Total Hip Arthroplasty Using a Polished Tapered Cemented Stem in Hereditary Multiple Exostosis.

Kanda A, Kaneko K, Obayashi O, Mogami A - Case Rep Orthop (2016)

Photograph of the implant in place. We stabilized the fractured greater trochanter with tension band wiring using Kirschner wire and nylon tape.
© Copyright Policy
Related In: Results  -  Collection

License
Show All Figures
getmorefigures.php?uid=PMC4835646&req=5

fig6: Photograph of the implant in place. We stabilized the fractured greater trochanter with tension band wiring using Kirschner wire and nylon tape.
Mentions: Right total hip arthroplasty was performed using the direct lateral approach. The soft tissue appeared normal, and an incision was made in the articular capsule. A gigantic femoral head and large diameter of the femoral neck were noted. There was no evidence of exostosis with a cartilage hat. Hip dislocation was difficult because of the gigantic femoral head and caused a trochanteric fracture. The bone substance of the greater trochanter, femoral neck, and femoral trochanter was poor and showed bone fragility. The acetabular side cartilage and femoral head cartilage showed degeneration (Figure 4). We implanted an acetabular cup by press fit without screws at the site of the original acetabulum, because the bone substance there was in good condition. We then performed an osteotomy in a more distal than usual part of the femoral neck, because the bone substance of the femoral trochanter was poor and exostosis was evident in the femoral trochanter on preoperative radiography. We implanted a femoral polished tapered stem using bone cement because of the poor bone substance of the femoral trochanter and the expanded medullary cavity of the proximal femur (Figure 5). We fixed the fractured greater trochanter with tension band wiring using Kirschner wire and nylon tape (Figure 6). We then repaired the articular capsule, gluteus minimus muscle, gluteus medius muscle, and tensor fasciae latae muscle.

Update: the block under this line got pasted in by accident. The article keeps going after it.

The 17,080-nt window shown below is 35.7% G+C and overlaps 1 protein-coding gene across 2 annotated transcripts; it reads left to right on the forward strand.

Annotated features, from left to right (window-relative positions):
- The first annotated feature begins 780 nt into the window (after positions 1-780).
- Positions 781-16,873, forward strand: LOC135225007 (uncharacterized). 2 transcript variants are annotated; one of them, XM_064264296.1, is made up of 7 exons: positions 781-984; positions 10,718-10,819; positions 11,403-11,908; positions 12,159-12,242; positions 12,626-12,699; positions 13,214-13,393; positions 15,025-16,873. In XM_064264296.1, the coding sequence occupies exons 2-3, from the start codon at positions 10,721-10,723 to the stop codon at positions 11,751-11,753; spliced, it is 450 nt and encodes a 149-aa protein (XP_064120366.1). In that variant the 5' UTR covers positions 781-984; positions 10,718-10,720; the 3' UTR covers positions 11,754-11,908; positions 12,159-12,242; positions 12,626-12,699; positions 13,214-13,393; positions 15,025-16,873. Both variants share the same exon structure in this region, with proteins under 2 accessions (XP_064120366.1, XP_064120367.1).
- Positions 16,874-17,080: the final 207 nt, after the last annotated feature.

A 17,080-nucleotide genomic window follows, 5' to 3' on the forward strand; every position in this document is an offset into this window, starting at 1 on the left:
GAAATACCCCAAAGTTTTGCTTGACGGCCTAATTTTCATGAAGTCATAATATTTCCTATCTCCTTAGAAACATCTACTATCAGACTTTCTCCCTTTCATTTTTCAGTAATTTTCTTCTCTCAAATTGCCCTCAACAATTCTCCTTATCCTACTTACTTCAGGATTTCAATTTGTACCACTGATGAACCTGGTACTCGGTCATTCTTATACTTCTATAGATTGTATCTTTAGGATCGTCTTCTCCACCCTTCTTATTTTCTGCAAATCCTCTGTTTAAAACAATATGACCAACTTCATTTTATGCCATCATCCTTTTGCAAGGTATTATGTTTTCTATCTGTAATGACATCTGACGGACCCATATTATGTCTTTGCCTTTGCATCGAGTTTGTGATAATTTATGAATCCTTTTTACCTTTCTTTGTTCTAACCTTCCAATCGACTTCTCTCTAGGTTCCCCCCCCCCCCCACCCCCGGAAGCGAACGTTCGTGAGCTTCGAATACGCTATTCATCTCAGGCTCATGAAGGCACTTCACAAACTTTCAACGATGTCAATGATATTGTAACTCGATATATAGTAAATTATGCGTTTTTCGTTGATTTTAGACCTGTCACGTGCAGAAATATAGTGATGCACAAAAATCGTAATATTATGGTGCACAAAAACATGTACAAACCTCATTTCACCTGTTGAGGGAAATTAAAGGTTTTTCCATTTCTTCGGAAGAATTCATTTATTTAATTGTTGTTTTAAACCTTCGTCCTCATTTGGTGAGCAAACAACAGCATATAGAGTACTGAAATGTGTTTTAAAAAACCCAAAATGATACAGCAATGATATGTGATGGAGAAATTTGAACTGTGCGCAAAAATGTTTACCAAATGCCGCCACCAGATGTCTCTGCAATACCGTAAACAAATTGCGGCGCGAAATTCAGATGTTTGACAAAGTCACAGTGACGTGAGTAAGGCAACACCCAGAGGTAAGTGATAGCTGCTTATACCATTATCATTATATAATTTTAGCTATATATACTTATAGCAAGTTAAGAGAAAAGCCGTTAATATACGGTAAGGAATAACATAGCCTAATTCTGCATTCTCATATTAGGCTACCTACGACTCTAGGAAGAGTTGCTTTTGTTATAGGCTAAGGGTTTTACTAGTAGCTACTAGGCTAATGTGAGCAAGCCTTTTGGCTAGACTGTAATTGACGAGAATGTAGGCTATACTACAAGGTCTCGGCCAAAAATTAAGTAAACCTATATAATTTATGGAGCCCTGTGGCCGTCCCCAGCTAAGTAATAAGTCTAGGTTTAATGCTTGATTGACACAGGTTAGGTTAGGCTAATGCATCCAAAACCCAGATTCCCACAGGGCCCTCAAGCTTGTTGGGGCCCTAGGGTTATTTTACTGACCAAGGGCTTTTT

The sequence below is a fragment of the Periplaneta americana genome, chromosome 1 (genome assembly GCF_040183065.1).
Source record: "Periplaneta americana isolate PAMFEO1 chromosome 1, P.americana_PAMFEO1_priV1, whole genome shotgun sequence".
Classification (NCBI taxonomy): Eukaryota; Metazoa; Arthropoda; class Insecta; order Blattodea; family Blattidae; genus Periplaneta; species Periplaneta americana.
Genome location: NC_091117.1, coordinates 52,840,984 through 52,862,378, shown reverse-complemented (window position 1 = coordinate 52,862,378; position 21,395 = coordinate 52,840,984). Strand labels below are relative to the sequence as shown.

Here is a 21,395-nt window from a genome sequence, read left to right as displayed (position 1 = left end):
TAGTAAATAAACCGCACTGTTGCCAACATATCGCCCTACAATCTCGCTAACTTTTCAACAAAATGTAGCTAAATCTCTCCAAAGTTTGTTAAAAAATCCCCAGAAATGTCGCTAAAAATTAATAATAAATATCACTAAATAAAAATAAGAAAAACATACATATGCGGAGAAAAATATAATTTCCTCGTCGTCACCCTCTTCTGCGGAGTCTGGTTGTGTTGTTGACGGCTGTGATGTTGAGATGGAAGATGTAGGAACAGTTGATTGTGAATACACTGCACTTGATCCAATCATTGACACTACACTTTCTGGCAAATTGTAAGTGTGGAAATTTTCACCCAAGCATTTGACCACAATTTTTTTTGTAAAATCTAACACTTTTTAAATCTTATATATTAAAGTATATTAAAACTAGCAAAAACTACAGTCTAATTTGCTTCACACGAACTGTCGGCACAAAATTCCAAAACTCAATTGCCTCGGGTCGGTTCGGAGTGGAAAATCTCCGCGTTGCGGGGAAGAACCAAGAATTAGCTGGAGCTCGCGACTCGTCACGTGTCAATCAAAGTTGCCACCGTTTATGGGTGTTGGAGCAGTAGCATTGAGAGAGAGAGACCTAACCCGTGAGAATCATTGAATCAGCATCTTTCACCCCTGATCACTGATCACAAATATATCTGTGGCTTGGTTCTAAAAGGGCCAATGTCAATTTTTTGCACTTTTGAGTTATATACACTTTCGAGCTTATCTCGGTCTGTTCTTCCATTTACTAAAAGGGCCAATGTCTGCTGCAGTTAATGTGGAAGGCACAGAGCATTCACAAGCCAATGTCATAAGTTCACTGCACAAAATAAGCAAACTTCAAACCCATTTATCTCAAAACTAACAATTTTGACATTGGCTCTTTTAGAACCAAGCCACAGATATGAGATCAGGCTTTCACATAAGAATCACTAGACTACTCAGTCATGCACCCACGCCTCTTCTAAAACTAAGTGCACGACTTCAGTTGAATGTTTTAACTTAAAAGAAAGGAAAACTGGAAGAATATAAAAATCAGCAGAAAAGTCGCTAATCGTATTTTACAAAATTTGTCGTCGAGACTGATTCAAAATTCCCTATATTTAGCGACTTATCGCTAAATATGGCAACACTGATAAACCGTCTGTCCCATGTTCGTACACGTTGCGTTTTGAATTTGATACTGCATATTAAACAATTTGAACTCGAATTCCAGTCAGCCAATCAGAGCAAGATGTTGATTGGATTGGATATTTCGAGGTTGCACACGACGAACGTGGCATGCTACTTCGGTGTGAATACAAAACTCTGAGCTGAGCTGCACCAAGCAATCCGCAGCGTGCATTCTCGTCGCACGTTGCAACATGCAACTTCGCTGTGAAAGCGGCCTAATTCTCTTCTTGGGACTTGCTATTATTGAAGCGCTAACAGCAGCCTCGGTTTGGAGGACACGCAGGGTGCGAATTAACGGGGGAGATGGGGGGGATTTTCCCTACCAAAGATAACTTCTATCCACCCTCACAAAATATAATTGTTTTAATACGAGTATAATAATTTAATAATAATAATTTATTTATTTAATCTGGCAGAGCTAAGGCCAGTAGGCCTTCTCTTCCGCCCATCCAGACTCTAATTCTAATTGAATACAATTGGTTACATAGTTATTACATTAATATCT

Bottom Line: On radiographic images, there was a gigantic femoral head, increased shaft angle, and large diameter of the femoral neck.He had also developed coxarthrosis and severe pain of the hip joint.The transformation of the proximal femur bone causes difficulty in setting a cementless total hip prosthesis.

View Article: PubMed Central - PubMed

Affiliation: Department of Orthopaedic Surgery, Juntendo Shizuoka Hospital, Izunagaoka 1129, Izunokuni, Shizuoka 410-2295, Japan.

ABSTRACT
A 61-year-old Japanese man underwent right total hip arthroplasty for hereditary multiple exostosis. At first presentation, he had suffered from coxalgia for a long time. On radiographic images, there was a gigantic femoral head, increased shaft angle, and large diameter of the femoral neck. He had also developed coxarthrosis and severe pain of the hip joint. The transformation of the proximal femur bone causes difficulty in setting a cementless total hip prosthesis. Therefore, total hip arthroplasty using a cemented polished tapered stem was performed via a direct lateral approach. Using a cemented polished tapered stem allowed us to deal with the femoral bone transformation and bone substance defectiveness due to exostosis and also minimized the invasiveness of the operation.

No MeSH data available.


Related in: MedlinePlus